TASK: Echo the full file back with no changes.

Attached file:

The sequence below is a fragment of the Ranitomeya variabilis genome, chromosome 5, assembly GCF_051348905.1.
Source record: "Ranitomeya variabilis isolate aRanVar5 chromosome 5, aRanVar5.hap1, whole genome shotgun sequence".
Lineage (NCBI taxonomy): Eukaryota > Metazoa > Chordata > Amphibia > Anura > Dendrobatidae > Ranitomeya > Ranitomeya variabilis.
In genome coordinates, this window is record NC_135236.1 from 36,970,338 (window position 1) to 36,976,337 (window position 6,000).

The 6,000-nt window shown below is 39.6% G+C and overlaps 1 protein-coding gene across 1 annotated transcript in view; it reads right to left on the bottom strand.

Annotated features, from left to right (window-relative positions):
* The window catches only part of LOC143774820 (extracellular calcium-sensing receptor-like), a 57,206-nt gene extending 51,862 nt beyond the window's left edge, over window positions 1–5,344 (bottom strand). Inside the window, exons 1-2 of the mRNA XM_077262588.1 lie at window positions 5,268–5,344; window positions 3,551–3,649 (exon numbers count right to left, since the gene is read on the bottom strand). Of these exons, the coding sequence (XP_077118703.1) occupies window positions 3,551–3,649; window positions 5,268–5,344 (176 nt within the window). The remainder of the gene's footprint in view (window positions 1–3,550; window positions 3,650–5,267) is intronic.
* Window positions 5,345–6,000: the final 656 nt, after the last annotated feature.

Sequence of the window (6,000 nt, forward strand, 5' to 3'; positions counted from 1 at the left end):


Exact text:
The sequence below is a fragment of the Ranitomeya variabilis genome, chromosome 5, assembly GCF_051348905.1.
Source record: "Ranitomeya variabilis isolate aRanVar5 chromosome 5, aRanVar5.hap1, whole genome shotgun sequence".
Lineage (NCBI taxonomy): Eukaryota > Metazoa > Chordata > Amphibia > Anura > Dendrobatidae > Ranitomeya > Ranitomeya variabilis.
In genome coordinates, this window is record NC_135236.1 from 36,970,338 (window position 1) to 36,976,337 (window position 6,000).

The 6,000-nt window shown below is 39.6% G+C and overlaps 1 protein-coding gene across 1 annotated transcript in view; it reads right to left on the bottom strand.

Annotated features, from left to right (window-relative positions):
* The window catches only part of LOC143774820 (extracellular calcium-sensing receptor-like), a 57,206-nt gene extending 51,862 nt beyond the window's left edge, over window positions 1–5,344 (bottom strand). Inside the window, exons 1-2 of the mRNA XM_077262588.1 lie at window positions 5,268–5,344; window positions 3,551–3,649 (exon numbers count right to left, since the gene is read on the bottom strand). Of these exons, the coding sequence (XP_077118703.1) occupies window positions 3,551–3,649; window positions 5,268–5,344 (176 nt within the window). The remainder of the gene's footprint in view (window positions 1–3,550; window positions 3,650–5,267) is intronic.
* Window positions 5,345–6,000: the final 656 nt, after the last annotated feature.

Sequence of the window (6,000 nt, forward strand, 5' to 3'; positions counted from 1 at the left end):